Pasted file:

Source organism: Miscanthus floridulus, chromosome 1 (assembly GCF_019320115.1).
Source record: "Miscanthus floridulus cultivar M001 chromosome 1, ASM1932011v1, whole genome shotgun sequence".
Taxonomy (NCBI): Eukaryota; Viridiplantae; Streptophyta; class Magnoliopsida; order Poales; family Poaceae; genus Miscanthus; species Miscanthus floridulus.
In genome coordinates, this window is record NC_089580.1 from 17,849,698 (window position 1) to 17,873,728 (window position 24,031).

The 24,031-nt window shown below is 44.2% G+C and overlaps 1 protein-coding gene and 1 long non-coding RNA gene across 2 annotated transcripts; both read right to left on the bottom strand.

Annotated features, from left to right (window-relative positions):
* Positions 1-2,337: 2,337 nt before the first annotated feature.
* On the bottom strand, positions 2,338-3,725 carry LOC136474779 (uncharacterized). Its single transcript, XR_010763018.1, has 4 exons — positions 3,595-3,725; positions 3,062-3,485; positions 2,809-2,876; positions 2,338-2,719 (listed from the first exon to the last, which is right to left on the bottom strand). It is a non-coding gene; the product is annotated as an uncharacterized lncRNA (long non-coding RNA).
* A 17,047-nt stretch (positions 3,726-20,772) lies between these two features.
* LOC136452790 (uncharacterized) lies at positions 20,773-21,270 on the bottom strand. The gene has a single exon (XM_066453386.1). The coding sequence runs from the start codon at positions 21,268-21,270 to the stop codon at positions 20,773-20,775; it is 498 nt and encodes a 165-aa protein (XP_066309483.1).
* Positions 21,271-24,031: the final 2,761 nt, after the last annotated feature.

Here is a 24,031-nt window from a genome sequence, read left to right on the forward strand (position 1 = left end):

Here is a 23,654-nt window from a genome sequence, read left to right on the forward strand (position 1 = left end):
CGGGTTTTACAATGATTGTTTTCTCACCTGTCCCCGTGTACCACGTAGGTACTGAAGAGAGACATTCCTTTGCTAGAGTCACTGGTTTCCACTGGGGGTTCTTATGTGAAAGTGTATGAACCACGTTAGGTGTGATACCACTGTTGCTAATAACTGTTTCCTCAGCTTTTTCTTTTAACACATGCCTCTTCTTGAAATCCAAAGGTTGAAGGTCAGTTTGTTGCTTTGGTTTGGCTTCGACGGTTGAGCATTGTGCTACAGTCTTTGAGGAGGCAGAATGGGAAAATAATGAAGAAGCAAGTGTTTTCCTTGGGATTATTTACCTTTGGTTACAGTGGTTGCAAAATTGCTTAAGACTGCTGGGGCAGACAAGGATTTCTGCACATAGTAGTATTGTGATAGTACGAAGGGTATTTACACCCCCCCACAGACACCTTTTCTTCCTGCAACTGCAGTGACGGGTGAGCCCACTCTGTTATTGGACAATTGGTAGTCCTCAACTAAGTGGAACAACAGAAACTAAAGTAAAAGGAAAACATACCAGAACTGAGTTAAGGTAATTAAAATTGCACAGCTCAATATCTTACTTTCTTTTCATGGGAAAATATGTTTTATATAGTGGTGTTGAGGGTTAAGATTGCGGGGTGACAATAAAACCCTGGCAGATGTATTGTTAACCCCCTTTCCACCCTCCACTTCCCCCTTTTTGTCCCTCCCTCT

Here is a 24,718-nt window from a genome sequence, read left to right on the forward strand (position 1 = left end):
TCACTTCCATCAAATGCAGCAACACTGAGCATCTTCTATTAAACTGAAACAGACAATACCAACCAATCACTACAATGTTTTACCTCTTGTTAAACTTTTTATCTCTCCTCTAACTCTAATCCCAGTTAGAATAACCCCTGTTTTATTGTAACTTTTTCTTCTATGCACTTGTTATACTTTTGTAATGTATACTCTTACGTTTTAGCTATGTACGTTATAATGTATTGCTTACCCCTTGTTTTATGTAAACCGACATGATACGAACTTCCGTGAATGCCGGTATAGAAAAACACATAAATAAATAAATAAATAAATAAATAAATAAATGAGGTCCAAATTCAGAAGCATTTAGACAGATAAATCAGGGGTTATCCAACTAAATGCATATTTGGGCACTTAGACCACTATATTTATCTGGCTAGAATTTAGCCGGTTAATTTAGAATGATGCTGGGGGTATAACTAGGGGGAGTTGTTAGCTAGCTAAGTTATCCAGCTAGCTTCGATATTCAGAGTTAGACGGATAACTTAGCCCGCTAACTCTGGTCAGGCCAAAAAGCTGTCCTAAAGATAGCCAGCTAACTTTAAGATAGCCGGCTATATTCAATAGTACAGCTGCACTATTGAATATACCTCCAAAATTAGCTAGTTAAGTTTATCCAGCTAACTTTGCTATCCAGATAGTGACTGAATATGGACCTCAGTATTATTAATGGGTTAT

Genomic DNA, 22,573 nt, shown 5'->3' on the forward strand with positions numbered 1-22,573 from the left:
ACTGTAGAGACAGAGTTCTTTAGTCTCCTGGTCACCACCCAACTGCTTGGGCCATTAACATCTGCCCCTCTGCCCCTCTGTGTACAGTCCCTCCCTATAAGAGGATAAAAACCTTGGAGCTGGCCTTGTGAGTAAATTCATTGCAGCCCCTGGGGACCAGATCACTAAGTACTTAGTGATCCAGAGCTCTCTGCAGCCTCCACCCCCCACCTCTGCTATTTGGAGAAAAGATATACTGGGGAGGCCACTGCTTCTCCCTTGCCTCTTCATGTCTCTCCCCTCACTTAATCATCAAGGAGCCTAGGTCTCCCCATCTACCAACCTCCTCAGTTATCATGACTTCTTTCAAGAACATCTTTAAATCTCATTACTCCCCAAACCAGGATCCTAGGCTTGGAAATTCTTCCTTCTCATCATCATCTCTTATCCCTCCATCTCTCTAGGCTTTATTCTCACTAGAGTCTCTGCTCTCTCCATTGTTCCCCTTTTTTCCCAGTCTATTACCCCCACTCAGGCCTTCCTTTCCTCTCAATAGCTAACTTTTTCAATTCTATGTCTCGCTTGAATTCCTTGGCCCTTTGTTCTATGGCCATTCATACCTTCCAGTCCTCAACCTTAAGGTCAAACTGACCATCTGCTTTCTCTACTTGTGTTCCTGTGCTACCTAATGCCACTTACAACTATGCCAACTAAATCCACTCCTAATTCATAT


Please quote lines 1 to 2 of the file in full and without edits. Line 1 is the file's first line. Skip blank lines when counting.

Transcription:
Source organism: Miscanthus floridulus, chromosome 1 (assembly GCF_019320115.1).
Source record: "Miscanthus floridulus cultivar M001 chromosome 1, ASM1932011v1, whole genome shotgun sequence".